Market study on the Norwegian Internet ecosystem © Photo Credit: mozZz -

Market study on the Norwegian Internet ecosystem

Norway is among the world’s top countries in terms of available internet access speed due to the extensive fibre and mobile coverage complemented with fixed wireless access. Specific for Norway is a much higher symmetry of upload/download traffic compared to the rest of Europe due to the availability of symmetric fibre access to end customers.

WIK-Consult has reviewed the Norwegian internet ecosystem and in particular IP Interconnection for the Norwegian Communications Authority (Nkom). For this purpose, a survey among 100 relevant stakeholders and additional in-depth interviews have been done complemented with desk research.

Most interconnection and hence traffic exchange between Norwegian market players is geographically centralised in Oslo, at private interconnection points via settlement-free peering. Paid traffic exchange via transit agreements is done mostly at the public Internet Exchange Point (IXP) in Oslo. In a European comparison, peering has also increased in Norway at the expense of transit, but transit agreements are still important, especially for smaller providers, but also for larger providers as a backup. Despite the importance of regional peering for the distribution of data traffic, this is still limited due to the limited presence of potential peering partners in small IXPs.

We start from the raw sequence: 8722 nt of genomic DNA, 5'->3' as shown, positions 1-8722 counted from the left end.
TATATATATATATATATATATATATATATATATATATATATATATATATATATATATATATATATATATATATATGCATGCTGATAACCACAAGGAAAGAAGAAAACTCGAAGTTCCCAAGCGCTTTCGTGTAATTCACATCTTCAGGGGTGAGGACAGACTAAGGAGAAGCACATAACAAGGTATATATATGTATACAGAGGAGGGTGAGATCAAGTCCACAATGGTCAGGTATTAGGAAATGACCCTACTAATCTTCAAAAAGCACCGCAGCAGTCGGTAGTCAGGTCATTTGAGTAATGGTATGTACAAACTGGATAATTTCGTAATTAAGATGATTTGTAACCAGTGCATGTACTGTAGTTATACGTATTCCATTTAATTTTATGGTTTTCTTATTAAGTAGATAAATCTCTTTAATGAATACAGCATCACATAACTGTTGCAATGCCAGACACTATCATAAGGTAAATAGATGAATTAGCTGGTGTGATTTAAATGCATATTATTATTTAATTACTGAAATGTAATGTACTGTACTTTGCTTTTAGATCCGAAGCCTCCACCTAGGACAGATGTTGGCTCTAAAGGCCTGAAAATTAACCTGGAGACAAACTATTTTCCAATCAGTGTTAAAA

While IXPs exchange the traffic, data centers are the ‘hotels’ where the data and applications reside. This sector was strongly supported by government strategy in 2018 simplifying regulations, but also increasing the quality and capacity of international connections resulting in a very good network latency (15 milli-seconds). Together with the availability of natural cooling and low-cost green energy, this attracts cloud providers and data centers.

The Interconnection market seems to function well in Norway as there have been no disputes or abusive behaviour in the last five years, which is an important signal for regulators. The spirit in Norway seems to be very much of partnership between the stakeholders. Content Distribution Networks (CDNs) are mostly co-located in Norwegian Internet Service Providers (ISPs) networks. Content and Application Providers (CAPs) have not been forced into paid peering or partial transit agreements with Internet Service Providers (ISPs), as occasionally seen in other European countries. Furthermore, there is a moderate view on the ‘fair share‘ debate regarding possible payments of CAPs to ISPs with a focus on increased investments in mobile networks due to Fixed Wireless Access (FWA).

Based on our review, we have made several policy recommendations, such as possible improvements in resilience and redundancy, more regional traffic routing and the use of data centers located in Norway for societally critical services.